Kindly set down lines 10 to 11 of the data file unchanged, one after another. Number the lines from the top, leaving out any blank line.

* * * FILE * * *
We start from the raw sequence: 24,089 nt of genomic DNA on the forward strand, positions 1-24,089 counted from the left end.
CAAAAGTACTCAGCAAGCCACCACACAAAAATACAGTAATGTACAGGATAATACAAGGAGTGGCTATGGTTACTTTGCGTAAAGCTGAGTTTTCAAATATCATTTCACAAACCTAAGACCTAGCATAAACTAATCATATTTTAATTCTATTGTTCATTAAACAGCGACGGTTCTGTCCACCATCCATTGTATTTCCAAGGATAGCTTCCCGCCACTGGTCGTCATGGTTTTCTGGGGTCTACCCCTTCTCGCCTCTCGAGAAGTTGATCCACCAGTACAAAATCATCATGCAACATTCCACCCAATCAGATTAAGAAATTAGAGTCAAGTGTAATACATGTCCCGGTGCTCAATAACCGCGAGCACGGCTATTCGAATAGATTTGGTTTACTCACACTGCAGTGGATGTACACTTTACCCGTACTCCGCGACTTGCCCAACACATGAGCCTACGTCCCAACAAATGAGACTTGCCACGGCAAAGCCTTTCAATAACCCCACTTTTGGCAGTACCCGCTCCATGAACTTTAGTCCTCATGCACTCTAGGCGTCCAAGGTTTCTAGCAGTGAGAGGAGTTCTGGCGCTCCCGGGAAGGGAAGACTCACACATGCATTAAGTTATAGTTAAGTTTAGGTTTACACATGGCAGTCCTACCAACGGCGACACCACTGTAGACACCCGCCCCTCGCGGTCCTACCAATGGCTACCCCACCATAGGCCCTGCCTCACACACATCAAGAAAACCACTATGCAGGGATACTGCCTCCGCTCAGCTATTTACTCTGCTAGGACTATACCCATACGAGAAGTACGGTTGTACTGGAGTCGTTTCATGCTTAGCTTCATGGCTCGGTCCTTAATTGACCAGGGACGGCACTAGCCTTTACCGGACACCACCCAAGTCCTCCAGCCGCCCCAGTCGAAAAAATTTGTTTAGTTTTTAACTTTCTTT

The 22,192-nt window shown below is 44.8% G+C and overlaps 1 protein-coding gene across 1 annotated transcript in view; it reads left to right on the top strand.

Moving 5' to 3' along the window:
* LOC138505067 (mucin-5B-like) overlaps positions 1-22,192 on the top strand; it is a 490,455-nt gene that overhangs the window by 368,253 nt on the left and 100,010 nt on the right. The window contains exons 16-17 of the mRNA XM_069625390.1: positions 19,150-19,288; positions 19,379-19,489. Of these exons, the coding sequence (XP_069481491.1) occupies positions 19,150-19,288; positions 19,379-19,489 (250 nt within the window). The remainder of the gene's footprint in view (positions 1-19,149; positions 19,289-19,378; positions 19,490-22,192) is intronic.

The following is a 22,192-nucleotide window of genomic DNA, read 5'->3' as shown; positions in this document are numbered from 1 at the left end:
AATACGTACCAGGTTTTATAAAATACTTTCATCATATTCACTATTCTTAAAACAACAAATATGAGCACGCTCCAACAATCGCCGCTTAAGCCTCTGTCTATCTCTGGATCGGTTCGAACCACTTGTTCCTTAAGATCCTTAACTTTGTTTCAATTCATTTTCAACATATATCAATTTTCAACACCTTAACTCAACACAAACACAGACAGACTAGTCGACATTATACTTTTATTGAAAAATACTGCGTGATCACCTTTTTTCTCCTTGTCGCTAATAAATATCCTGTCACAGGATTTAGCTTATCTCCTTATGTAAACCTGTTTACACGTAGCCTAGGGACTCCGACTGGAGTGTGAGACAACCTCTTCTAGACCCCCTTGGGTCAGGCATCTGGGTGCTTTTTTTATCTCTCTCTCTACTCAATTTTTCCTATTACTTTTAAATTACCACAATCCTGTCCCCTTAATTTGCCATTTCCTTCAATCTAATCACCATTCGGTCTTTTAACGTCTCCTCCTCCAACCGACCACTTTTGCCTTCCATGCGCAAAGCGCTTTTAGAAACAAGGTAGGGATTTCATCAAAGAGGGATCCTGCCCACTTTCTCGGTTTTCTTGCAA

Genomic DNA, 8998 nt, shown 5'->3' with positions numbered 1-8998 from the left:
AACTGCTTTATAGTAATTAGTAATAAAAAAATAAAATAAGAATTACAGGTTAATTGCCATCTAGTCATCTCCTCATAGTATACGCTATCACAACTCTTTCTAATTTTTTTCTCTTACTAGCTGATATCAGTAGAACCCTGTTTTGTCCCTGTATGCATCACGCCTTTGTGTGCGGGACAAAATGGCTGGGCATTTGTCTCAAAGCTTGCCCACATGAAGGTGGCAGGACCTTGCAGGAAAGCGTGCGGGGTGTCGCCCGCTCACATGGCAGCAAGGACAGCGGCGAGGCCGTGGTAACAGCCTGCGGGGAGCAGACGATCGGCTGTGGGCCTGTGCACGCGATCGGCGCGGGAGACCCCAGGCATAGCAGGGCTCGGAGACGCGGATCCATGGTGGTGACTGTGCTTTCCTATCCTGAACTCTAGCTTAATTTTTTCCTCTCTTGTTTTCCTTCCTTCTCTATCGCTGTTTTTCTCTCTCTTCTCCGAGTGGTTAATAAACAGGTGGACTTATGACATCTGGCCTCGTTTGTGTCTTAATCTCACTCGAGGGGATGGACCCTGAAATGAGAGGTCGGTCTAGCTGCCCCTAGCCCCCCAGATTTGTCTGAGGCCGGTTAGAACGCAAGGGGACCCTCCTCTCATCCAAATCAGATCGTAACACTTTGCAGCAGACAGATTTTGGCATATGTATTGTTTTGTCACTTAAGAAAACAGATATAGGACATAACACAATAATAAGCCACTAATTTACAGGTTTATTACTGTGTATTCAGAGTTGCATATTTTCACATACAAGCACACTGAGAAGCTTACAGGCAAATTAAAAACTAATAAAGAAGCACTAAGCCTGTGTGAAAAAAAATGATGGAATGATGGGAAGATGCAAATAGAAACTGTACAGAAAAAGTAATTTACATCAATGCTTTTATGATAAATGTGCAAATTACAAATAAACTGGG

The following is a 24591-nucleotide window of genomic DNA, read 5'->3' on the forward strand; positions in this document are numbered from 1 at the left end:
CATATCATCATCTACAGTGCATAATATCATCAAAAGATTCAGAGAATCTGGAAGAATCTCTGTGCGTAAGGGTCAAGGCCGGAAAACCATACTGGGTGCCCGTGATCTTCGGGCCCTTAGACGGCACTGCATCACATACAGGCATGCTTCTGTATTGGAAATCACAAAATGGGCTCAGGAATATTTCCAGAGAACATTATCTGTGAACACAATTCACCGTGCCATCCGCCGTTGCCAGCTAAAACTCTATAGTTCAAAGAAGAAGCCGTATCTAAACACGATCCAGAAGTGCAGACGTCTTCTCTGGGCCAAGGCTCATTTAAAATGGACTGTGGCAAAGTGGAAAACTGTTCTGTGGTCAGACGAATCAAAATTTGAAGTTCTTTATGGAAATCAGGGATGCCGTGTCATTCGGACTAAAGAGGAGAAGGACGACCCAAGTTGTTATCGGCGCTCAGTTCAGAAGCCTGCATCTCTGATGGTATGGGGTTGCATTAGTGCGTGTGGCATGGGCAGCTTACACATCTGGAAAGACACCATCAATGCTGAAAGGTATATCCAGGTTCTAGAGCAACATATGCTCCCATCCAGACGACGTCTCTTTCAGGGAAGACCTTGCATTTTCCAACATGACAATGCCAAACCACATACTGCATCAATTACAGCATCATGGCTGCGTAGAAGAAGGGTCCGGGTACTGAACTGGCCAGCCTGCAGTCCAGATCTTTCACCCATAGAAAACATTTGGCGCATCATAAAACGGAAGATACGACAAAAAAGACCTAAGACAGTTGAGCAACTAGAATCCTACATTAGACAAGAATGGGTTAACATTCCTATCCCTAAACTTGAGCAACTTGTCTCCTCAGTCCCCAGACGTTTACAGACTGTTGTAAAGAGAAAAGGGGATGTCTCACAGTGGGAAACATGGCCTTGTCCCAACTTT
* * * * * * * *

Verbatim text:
The following is a 24591-nucleotide window of genomic DNA, read 5'->3' on the forward strand; positions in this document are numbered from 1 at the left end:
CATATCATCATCTACAGTGCATAATATCATCAAAAGATTCAGAGAATCTGGAAGAATCTCTGTGCGTAAGGGTCAAGGCCGGAAAACCATACTGGGTGCCCGTGATCTTCGGGCCCTTAGACGGCACTGCATCACATACAGGCATGCTTCTGTATTGGAAATCACAAAATGGGCTCAGGAATATTTCCAGAGAACATTATCTGTGAACACAATTCACCGTGCCATCCGCCGTTGCCAGCTAAAACTCTATAGTTCAAAGAAGAAGCCGTATCTAAACACGATCCAGAAGTGCAGACGTCTTCTCTGGGCCAAGGCTCATTTAAAATGGACTGTGGCAAAGTGGAAAACTGTTCTGTGGTCAGACGAATCAAAATTTGAAGTTCTTTATGGAAATCAGGGATGCCGTGTCATTCGGACTAAAGAGGAGAAGGACGACCCAAGTTGTTATCGGCGCTCAGTTCAGAAGCCTGCATCTCTGATGGTATGGGGTTGCATTAGTGCGTGTGGCATGGGCAGCTTACACATCTGGAAAGACACCATCAATGCTGAAAGGTATATCCAGGTTCTAGAGCAACATATGCTCCCATCCAGACGACGTCTCTTTCAGGGAAGACCTTGCATTTTCCAACATGACAATGCCAAACCACATACTGCATCAATTACAGCATCATGGCTGCGTAGAAGAAGGGTCCGGGTACTGAACTGGCCAGCCTGCAGTCCAGATCTTTCACCCATAGAAAACATTTGGCGCATCATAAAACGGAAGATACGACAAAAAAGACCTAAGACAGTTGAGCAACTAGAATCCTACATTAGACAAGAATGGGTTAACATTCCTATCCCTAAACTTGAGCAACTTGTCTCCTCAGTCCCCAGACGTTTACAGACTGTTGTAAAGAGAAAAGGGGATGTCTCACAGTGGGAAACATGGCCTTGTCCCAACTTT